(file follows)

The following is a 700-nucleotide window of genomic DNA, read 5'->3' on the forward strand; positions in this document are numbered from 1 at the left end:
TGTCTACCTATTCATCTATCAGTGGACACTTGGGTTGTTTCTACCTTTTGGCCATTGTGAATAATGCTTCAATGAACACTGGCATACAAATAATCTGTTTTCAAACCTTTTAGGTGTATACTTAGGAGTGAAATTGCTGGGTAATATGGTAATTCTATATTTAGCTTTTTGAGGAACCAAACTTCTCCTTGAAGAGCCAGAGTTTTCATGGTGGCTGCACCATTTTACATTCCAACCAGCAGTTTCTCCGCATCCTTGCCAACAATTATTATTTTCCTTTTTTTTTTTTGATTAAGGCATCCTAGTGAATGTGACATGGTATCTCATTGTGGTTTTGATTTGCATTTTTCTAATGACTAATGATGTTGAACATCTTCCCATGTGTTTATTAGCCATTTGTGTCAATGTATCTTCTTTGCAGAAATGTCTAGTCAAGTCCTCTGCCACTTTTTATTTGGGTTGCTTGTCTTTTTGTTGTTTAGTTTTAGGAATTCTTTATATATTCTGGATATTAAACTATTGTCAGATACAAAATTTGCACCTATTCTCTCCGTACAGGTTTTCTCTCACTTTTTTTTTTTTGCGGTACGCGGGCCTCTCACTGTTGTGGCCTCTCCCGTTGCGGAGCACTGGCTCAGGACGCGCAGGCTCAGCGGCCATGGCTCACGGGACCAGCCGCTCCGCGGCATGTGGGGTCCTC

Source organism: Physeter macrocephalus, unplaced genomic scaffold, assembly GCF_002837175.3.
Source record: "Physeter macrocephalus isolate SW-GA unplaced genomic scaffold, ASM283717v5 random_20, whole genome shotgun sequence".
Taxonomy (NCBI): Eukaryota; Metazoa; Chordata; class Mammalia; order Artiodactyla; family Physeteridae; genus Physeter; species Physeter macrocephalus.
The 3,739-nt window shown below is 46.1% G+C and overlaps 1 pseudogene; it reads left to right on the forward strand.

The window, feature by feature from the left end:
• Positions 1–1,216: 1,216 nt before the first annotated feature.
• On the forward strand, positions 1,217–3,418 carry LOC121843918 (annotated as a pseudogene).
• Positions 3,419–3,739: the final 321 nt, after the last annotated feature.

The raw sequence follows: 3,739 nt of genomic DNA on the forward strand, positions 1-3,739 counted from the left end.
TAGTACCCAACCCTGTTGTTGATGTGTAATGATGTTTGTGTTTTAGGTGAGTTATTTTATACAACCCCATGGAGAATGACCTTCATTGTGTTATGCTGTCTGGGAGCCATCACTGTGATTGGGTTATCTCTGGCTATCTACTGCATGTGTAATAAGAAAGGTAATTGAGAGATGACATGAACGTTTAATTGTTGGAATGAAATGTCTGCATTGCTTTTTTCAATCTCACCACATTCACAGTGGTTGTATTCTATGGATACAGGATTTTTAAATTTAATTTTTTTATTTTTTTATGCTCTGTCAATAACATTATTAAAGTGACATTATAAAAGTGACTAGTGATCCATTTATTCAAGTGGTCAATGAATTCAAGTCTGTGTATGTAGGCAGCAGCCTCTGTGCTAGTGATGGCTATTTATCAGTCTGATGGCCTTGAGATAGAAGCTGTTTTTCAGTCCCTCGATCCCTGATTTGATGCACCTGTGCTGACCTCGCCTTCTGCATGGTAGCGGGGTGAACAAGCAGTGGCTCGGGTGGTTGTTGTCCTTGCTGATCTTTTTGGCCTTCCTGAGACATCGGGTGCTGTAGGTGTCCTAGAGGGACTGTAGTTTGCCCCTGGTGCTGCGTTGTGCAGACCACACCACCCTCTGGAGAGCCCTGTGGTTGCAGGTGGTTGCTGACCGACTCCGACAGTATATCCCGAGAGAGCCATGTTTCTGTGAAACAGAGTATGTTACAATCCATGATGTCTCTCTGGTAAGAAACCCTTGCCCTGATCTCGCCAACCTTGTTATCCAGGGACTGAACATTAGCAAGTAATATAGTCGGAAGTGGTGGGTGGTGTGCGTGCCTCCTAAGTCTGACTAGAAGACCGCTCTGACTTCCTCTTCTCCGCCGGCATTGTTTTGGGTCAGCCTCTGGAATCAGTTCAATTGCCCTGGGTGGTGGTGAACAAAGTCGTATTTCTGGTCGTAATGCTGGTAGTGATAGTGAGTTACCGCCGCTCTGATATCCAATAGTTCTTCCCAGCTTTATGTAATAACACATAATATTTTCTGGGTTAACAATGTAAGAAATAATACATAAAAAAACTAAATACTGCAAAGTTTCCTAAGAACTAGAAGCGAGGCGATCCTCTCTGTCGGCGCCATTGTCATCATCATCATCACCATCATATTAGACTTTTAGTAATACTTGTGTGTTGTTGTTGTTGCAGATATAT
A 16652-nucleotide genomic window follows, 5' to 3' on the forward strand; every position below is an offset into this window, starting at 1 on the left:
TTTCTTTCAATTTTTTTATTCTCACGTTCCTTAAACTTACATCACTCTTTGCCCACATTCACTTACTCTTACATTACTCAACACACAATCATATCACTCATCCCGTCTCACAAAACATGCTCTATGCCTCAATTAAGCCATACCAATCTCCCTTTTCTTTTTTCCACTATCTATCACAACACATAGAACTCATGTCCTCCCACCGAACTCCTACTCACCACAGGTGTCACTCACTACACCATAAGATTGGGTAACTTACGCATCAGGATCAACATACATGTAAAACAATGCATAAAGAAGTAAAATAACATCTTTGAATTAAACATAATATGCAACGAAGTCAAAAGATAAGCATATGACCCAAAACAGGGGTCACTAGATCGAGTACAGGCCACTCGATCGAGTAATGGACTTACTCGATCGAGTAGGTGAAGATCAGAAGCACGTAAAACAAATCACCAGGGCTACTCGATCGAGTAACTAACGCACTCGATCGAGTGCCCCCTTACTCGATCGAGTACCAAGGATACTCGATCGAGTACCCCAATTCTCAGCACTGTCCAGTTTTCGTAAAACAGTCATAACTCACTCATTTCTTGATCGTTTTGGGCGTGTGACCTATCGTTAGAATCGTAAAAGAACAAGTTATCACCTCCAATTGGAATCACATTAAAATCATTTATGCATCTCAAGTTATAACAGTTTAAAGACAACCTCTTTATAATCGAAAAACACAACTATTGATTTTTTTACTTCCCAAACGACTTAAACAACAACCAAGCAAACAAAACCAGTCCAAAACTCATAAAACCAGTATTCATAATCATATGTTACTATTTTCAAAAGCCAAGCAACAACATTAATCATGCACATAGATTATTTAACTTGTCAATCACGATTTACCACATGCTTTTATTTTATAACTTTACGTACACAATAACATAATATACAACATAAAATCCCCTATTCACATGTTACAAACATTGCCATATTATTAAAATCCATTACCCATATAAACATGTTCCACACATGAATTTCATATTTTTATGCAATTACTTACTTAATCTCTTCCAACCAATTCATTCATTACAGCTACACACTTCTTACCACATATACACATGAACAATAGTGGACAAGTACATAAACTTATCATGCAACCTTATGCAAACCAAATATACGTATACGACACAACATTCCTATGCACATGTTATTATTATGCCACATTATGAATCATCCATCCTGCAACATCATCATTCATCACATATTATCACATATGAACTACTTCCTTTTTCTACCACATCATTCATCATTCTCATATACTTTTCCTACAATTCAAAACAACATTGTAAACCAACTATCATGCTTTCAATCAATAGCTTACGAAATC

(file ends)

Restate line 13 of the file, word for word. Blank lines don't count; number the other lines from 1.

A 16652-nucleotide genomic window follows, 5' to 3' on the forward strand; every position below is an offset into this window, starting at 1 on the left: